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What a rail strike means to your employees

Posted on 20 June 2022

How should employers manage staff during a rail strike?

Posted in Legal news

This week, a three-day train strike will cause travel disruption for millions of employees across the country. The strikes, due to take place on 21, 23 and 25 June 2022, will see thousands of rail workers walk out in a dispute over pay and redundancies. A London Underground strike is also planned on 21 June, and disruption is expected on the days between the strikes.

The strikes, which the RMT have described as the “biggest outbreak of industrial action in the UK since 1989”, will involve 40,000 workers, and mean those reliant on trains for their commute are highly likely to be unlikely to make it into work. It will also have a huge impact on road traffic, with some ministers calling on a lift to the London congestion charge on the strike days.

How businesses can prepare for rail strikes? 

What if employees are unable to travel to work due to a rail strike?

Employers should try and accommodate all reasonable requests by employees who are making their best efforts to come into work during strikes, including allowing staff to come in late or leave early, and where necessary funding overnight accommodation.

You should not unreasonably discipline employees who are genuinely unable to make it to work or who are late. There are no legal requirements about what businesses must do but thinking outside the box will be a key consideration for critical staff in certain industries. 

Businesses should have a policy for dealing with travel disruptions. In a policy you can make it clear that employees will not be paid if they are not able to get to work and the steps that employees are required to take when faced with travel disruption. This will also reduce the risk of disputes arising between employers and employees.

Companies should speak with staff and agree alternative arrangements. Where this isn’t possible, there is the option of enforcing annual leave – with correct notice – or asking staff to use accrued time off in lieu.

Things might get trickier if the disruptions last beyond the planned three days, as getting to work is the responsibility of the employee. However, consider   reviewing more long-term working arrangements. as many businesses will have managed home working arrangements during the pandemic, so this may need to be brought in again in some instances.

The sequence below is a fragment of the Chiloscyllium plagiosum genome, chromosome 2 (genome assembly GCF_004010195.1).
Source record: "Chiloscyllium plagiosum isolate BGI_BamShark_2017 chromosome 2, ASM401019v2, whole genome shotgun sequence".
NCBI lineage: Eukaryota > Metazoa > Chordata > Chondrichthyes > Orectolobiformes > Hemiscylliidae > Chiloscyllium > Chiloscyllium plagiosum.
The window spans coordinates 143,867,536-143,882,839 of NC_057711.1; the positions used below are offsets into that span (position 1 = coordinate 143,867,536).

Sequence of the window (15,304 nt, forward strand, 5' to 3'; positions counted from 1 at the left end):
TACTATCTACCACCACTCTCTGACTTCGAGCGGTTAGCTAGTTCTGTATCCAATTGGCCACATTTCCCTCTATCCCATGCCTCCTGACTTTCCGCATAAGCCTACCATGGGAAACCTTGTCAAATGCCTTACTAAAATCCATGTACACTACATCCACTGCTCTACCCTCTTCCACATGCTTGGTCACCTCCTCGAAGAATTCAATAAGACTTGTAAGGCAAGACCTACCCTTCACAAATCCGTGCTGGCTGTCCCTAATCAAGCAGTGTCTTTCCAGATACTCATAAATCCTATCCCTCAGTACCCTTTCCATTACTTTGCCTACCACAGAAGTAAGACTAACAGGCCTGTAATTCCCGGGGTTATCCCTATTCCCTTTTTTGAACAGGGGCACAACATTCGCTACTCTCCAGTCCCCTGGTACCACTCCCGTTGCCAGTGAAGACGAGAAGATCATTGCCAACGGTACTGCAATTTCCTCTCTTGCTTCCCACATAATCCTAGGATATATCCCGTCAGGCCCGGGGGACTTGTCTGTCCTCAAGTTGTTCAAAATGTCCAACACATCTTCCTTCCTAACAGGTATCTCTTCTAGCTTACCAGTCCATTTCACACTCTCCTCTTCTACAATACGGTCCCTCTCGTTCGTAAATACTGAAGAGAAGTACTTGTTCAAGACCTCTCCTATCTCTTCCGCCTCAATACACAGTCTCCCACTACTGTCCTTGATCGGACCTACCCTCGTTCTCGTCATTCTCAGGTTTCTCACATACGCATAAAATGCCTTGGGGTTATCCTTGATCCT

What are the legal implications if you can’t come into work because of strike action?

While most employers will acknowledge the difficulties the strike will cause employees, some may bring disciplinary action against their staff unable to make it into work. However,  such action could be deemed unreasonable as it is beyond the control of their employees and therefore not a misconduct issue.

If an employee can’t get into work because of the rail strikes, but the workplace is open and work is available, then they have no right to be paid for the day. A refusal to attend work in theory could lead to disciplinary action; however, if there is a genuine reason why it is difficult to travel to work, this is an unlikely outcome.

It is generally an employee’s responsibility to get to and from work and so if it is not possible the employer is entitled to regard such absence as unauthorised.
Employees whose partners normally use the train but who need a single car to get to work will also be affected if they then cannot get to work so there may be a knock-on effect for normal car users.

Common sense should prevail with employees sharing lifts or being allowed to work from home, if this is possible.

Could the rail strike action lead to staff shortages?

The strike action may well cause employees mental, physical or financial distress on top of the existing cost of living crisis. If the travel disruptions become long-term, businesses could see an influx of resignations. Of course, no one wants to risk losing good key workers so they should look to be reasonably accommodating when it comes to navigating the strikes. 

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